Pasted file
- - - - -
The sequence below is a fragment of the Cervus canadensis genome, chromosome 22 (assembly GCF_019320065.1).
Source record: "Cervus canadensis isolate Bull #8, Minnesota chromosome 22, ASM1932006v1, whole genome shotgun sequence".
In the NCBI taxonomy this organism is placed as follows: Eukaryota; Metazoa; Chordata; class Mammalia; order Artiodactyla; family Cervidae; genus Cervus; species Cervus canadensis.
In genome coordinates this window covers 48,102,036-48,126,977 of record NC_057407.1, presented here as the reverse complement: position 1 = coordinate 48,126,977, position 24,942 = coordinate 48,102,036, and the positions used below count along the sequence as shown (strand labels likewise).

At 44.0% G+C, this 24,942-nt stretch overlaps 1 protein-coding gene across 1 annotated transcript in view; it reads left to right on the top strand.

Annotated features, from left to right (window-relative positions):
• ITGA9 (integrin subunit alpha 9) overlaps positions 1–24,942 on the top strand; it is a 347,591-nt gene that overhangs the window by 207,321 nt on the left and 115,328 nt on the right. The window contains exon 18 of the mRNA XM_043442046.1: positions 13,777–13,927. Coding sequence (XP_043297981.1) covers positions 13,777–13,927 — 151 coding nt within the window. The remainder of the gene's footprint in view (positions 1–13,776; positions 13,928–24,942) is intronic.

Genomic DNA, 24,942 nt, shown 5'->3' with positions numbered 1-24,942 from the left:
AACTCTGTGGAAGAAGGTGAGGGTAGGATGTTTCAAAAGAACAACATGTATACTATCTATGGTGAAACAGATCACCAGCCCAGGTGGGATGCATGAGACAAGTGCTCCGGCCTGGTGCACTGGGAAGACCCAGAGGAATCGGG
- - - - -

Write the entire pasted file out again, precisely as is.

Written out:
The sequence below is a fragment of the Cervus canadensis genome, chromosome 22 (assembly GCF_019320065.1).
Source record: "Cervus canadensis isolate Bull #8, Minnesota chromosome 22, ASM1932006v1, whole genome shotgun sequence".
In the NCBI taxonomy this organism is placed as follows: Eukaryota; Metazoa; Chordata; class Mammalia; order Artiodactyla; family Cervidae; genus Cervus; species Cervus canadensis.
In genome coordinates this window covers 48,102,036-48,126,977 of record NC_057407.1, presented here as the reverse complement: position 1 = coordinate 48,126,977, position 24,942 = coordinate 48,102,036, and the positions used below count along the sequence as shown (strand labels likewise).

At 44.0% G+C, this 24,942-nt stretch overlaps 1 protein-coding gene across 1 annotated transcript in view; it reads left to right on the top strand.

Annotated features, from left to right (window-relative positions):
• ITGA9 (integrin subunit alpha 9) overlaps positions 1–24,942 on the top strand; it is a 347,591-nt gene that overhangs the window by 207,321 nt on the left and 115,328 nt on the right. The window contains exon 18 of the mRNA XM_043442046.1: positions 13,777–13,927. Coding sequence (XP_043297981.1) covers positions 13,777–13,927 — 151 coding nt within the window. The remainder of the gene's footprint in view (positions 1–13,776; positions 13,928–24,942) is intronic.

Genomic DNA, 24,942 nt, shown 5'->3' with positions numbered 1-24,942 from the left:
AACTCTGTGGAAGAAGGTGAGGGTAGGATGTTTCAAAAGAACAACATGTATACTATCTATGGTGAAACAGATCACCAGCCCAGGTGGGATGCATGAGACAAGTGCTCCGGCCTGGTGCACTGGGAAGACCCAGAGGAATCGGG